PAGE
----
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Feisty 91-year-old cashier recalls fending off robber

Florence Critelli, who works at Rite Aid in

Florence Critelli, who works at Rite Aid in East Northport, speaks about being hit by someone trying to take cash from her register, during an interview at her home in Commack. (Mar. 12, 2010) Photo Credit: Ed Betz

A day after a robber snatched cash out of Flo Critelli's register and punched her in the chest, the feisty 91-year-old had only one regret.

"I should have hit him with the scanner or closed his hands in the drawer," she said.

Critelli found herself a media darling when she returned to work Friday, manning the front register and greeting customers at the East Northport Rite Aid on Larkfield Road.

And when her shift was over, she went back to her Commack home and recounted her Thursday morning ordeal.

Critelli said a man wearing a black baseball cap approached her register at 10:55 a.m. and handed her a $1 bill for an Easter marshmallow candy that costs 54 cents.

"What struck me was that he looked down and out," Critelli said. "He wasn't very clean. He wasn't a regular customer."

When she opened the cash register to give him his change, Critelli said, the man grabbed the money in the drawer.

Critelli said she screamed and put her hands on top of his to stop him. That's when the suspect punched Critelli in the chest and ran off with about $50, police said Friday. An investigation is ongoing.

"All I thought when I hit his hands was that I didn't want him to take the money," Critelli said.

Critelli - who works a five-day, 35-hour week - refused medical attention and finished her shift, "shaken up a little," but not frightened.

"They [Rite Aid staff members] told me that I should call my son and tell him to pick me up," she said. "I said, 'No, I'm going to drive home.' . . . I didn't want to go home. What would I do home?"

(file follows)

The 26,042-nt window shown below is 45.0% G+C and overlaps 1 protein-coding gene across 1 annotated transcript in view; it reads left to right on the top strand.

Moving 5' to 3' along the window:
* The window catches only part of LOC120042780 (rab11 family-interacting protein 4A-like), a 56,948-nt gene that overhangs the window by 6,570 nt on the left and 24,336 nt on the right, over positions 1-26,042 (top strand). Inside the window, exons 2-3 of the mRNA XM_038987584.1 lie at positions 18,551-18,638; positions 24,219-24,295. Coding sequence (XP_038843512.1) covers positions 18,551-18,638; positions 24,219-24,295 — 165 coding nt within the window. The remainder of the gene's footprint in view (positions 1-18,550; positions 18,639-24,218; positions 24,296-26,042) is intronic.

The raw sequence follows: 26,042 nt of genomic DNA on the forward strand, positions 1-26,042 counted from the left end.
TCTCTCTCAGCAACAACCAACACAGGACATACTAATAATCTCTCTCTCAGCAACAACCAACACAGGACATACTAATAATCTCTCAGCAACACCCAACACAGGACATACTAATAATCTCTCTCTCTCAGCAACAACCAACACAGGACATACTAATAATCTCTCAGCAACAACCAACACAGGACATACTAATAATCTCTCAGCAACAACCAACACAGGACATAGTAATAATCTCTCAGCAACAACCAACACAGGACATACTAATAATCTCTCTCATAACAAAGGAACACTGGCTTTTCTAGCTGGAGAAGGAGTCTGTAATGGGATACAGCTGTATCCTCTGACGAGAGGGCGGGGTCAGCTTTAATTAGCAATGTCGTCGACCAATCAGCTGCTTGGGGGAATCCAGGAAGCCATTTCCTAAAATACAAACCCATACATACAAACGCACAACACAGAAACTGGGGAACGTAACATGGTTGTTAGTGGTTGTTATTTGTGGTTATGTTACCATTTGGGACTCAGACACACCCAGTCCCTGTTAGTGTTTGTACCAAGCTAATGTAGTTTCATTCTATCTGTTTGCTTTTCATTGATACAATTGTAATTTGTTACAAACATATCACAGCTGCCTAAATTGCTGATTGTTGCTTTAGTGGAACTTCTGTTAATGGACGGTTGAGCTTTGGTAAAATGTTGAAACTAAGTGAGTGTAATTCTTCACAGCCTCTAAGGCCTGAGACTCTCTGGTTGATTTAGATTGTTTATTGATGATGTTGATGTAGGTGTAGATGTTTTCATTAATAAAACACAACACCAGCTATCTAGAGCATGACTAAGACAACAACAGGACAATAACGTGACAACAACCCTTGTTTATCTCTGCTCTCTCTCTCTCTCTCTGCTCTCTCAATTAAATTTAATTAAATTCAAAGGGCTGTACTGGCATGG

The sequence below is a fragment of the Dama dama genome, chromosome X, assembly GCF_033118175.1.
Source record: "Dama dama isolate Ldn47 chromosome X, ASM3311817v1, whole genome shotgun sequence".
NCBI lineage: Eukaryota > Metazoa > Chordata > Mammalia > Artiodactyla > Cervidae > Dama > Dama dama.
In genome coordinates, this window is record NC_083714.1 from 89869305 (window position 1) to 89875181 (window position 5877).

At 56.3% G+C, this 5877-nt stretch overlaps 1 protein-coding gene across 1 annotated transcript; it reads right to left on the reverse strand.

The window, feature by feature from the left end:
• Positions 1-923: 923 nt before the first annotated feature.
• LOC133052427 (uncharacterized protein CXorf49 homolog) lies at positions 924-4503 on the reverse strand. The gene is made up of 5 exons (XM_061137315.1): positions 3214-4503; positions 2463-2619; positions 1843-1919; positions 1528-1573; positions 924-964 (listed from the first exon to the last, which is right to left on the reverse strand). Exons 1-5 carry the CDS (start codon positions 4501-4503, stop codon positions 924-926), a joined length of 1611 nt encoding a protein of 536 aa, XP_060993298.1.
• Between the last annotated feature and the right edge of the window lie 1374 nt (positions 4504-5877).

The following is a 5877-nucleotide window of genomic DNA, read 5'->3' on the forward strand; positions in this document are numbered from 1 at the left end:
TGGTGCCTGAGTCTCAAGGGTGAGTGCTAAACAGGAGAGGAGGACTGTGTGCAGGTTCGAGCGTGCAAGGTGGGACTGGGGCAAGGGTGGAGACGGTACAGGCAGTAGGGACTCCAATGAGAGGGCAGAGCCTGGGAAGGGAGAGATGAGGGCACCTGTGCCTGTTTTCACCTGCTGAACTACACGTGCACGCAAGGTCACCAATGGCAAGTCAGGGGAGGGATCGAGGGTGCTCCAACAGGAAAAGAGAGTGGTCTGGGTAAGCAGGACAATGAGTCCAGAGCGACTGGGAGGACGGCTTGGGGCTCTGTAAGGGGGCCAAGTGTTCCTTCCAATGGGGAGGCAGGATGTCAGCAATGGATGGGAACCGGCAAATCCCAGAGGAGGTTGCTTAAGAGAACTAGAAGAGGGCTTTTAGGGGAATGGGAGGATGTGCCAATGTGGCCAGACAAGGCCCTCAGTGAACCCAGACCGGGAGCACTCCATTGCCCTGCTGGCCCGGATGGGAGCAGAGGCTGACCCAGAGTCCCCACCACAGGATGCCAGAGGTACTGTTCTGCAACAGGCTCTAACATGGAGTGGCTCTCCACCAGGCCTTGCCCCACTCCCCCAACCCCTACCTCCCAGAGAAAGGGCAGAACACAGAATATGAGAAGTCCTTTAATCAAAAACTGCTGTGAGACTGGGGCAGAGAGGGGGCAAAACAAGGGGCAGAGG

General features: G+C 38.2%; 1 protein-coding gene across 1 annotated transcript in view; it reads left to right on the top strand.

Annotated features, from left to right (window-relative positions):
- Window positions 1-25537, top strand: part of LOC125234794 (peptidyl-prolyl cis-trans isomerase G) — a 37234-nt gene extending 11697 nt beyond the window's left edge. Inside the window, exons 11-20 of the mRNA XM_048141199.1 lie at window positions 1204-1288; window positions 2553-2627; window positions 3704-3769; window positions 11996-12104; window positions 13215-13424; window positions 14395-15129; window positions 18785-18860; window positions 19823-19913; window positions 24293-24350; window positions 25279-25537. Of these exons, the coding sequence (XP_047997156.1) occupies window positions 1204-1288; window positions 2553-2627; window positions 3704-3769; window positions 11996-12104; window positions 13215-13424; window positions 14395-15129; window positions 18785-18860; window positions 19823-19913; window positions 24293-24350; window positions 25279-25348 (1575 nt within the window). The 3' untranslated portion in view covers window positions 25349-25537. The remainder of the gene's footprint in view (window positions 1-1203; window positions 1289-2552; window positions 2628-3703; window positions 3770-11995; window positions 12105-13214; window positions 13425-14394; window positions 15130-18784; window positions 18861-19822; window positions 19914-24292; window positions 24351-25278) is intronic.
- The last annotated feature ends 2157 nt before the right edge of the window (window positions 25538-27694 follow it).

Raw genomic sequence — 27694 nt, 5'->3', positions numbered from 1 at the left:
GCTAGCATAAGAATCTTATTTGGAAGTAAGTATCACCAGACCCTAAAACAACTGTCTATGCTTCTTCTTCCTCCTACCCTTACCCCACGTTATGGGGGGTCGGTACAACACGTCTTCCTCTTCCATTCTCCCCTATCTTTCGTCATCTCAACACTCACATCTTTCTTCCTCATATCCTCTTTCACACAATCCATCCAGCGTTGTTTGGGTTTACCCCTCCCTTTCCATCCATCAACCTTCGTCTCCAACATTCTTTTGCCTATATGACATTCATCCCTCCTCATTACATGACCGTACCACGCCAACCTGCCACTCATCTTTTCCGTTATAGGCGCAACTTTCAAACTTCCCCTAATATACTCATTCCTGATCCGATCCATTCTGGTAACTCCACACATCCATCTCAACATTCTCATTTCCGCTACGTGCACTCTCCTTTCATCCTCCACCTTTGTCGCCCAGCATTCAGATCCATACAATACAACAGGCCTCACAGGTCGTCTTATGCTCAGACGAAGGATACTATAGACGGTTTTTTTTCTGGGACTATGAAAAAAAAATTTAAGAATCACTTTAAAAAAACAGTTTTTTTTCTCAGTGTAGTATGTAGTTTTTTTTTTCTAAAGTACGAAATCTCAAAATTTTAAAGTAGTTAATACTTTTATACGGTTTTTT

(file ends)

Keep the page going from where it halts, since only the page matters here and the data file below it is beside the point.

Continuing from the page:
Rite Aid spokeswoman Cheryl Slavinsky said Critelli was a hardworking employee of 17 years. She said employees will be reminded of the company policy to put safety first when dealing with customers

Critelli said she is a little tired of her new notoriety.

"I don't think I did anything great," said Critelli, who has two sons, seven grandchildren and 14 great-grandchildren.

On Friday, a robbery was reported at a Walgreens store in Hicksville. Nassau police said a man wearing a black baseball cap brought food items up to a register to be rung up, but when the cashier opened the register drawer, the suspect reached in to take money. The female cashier, 60, shut the drawer but was pushed to the ground as the robber ran away, police said. Nassau police are investigating the incident and looking for any connections to the Rite Aid incident.

Critelli, who once worked on watch movements for Bulova in Astoria, said she enjoys working and will continue until her body tells her otherwise. "I can still do it, so why stop?" said Critelli, a 40-year breast cancer survivor.

Joe Megna, Critelli's son, said he was not surprised by his mother's spirit and energy, pointing out that most nights she crochets three sets of mittens and hats for the needy. "She's a tough lady," Megna said. "She doesn't take garbage from anybody."

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